Damage to the prefrontal cortex has been shown to alter moral decision making, suggesting a physical source of core morality.

Wed, 24 Oct 2007 14:47:00 UTC | #77583

dloubet's Avatar Comment 5 by dloubet

The obvious response is to turn it back upon them.

I was on an atheist call-in cable access show, and a theist posed this very question. He asked why I wasn't out raping and killing if I didn't believe in a divine law-giver. I responded by asking him if that's what he would rather be doing if not for the strictures of his god.

Rather than surrender the point, he said yes.

I like to think he didn't mean it, but that he had to say it so that he wouldn't lose the point.

But turning the question back on the theist is certainly the sound-bite response to that argument. If he says yes, then you can point him out as a monster, and if he says no, then you can point out that he's just sunk his own argument.

Wed, 24 Oct 2007 16:07:00 UTC | #77649

LordSummerisle's Avatar Comment 6 by LordSummerisle

Going on murderous rampages on a daily basis is not very beneficial if we want to enjoy the benefits of living in societies and communities with other human beings. It's simple common sense to treat others as we would like ourseves to be treated. We don't need gods to tell us to behave ourselves anymore than we need them to tell us to eat food or breathe air.

Wed, 24 Oct 2007 16:44:00 UTC | #77665

cutmyearoff's Avatar Comment 7 by cutmyearoff

One of my favorite question that really gives believers a pause . . .

If god spoke to you, whether through signs or a voice, as he spoke to Abraham and asked you to slit your childs throat, would you? (Remember we can't know the mind of god.)

I've actually had answers to this that were yes. Then I follow up with . . . Wouldn't you agree that it is wrong to kill children? Then why are you giving up the ability to think for yourself?

Wed, 24 Oct 2007 17:20:00 UTC | #77686

Atticus_of_Amber's Avatar Comment 8 by Atticus_of_Amber

One of the problems here is that the "how can we be good without god" argument is actually several different arguments misleadingly grouped under the same label.

First, the argument from scripture: How can we know what's good without a book of rules, like the Bible? This is the one that Dawkins is great at squashing with his "cherry picking" point. The Bible is full of horrible acts and examples and recommendations. It also contains some very kind and good acts and examples and rules. Yet most Christians don't follow the former any more but continue to follow the latter. How do they chose? What do they use to cherry pick? It's not something in the Bible,, it's something in the reader. And if our moral sense exists in us and allows us to pick the good bits of the Bible from the bad, what do we need the Bible for except as one among many collections of moral propositions on which to use our moral sense?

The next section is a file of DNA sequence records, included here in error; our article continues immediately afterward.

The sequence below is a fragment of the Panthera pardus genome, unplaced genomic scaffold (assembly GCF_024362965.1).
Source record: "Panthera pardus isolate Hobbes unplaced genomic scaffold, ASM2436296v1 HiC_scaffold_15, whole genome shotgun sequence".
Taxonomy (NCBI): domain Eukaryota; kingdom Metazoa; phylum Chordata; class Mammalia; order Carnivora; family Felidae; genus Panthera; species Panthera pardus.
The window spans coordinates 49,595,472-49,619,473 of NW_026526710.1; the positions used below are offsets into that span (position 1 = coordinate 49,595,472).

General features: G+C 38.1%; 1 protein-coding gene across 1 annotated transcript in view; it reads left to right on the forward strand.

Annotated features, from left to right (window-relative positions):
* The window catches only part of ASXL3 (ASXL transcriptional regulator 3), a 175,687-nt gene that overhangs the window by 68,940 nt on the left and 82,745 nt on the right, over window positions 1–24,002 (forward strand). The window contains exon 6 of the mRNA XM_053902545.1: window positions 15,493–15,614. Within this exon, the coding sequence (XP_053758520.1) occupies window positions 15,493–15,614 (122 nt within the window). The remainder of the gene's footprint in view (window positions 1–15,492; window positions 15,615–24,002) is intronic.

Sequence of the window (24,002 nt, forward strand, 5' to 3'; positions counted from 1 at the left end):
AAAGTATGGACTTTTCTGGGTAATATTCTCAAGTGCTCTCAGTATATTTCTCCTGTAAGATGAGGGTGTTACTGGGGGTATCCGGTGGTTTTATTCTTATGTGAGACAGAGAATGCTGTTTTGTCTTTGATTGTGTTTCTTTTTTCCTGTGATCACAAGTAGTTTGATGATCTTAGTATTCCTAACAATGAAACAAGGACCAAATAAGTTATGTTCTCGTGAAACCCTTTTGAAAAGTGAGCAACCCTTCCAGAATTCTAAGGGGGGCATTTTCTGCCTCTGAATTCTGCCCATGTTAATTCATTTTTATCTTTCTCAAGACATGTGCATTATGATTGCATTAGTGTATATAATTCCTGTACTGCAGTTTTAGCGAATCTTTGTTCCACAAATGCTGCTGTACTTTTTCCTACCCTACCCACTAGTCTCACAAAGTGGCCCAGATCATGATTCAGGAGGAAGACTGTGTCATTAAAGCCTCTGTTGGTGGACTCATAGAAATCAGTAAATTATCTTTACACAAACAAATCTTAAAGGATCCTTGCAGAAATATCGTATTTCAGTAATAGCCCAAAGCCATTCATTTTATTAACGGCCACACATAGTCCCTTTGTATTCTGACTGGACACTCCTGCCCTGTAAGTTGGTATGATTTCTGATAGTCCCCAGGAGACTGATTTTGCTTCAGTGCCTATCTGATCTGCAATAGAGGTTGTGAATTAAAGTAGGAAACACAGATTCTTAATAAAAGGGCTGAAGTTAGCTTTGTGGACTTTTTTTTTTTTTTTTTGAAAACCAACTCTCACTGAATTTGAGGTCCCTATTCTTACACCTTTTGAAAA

Secondly, there's the Platonic "by what standard" argument: Granted we have an innate moral sense, but how can we know what's right and wrong if there is no absolute standard of right in the universe? Doesn't our ability to recognise that some acts are good and others evil imply that there must somewhere exist a perfect thing of goodness to be the standard. Doesn't our moral sense itself act as evidence of the existence of God? Here the error is epistemological: of course we can judge degrees of something even though a perfect sample of that something does not really exist. Nowhere in reality is there such a thing a perfectly straight line. Yet we are easily able to judge and even rank the straightness of connections between two points in the real world with relative ease – this hand drawn line on this piece of paper is straighter than that one, this rooftop is straighter than that one, the path of this meteor is straighter than that one, etc.

Thirdly, and related to the second version, is the "origins of morality" argument: Granted we have a moral sense, but where did that come from? It can't have evolved, because it often gets us to do things that aren't selfish, even in the sense of enlightened selfishness. This argument misunderstands Dawkins' "selfish gene" point. We are genuinely altruistic because our genes are "selfish". A gene for genuinely altruistic behaviour will have a reproductive advantage if its carriers live in groups of largely related individuals. By risking its life for the group because of the genuine altruism given to it by the gene, one carrier of that gene will increase the reproductive chances of other carriers of the same gene. That is to say, evolution has given us a lust to be good much in the way it has given us a lust to have sex. Does this mean that altruism only makes sense if its for relatives? Only in the sense that sex doesn't "make sense" if its not done for procreation and love doesn't make sense if its not being used to solidify a pair-bond for twenty or so years to best ensure the survival of offspring. The evolutionary explanation for an urge is not the same as a justification for why we should, as rational creatures, promote or fight that urge.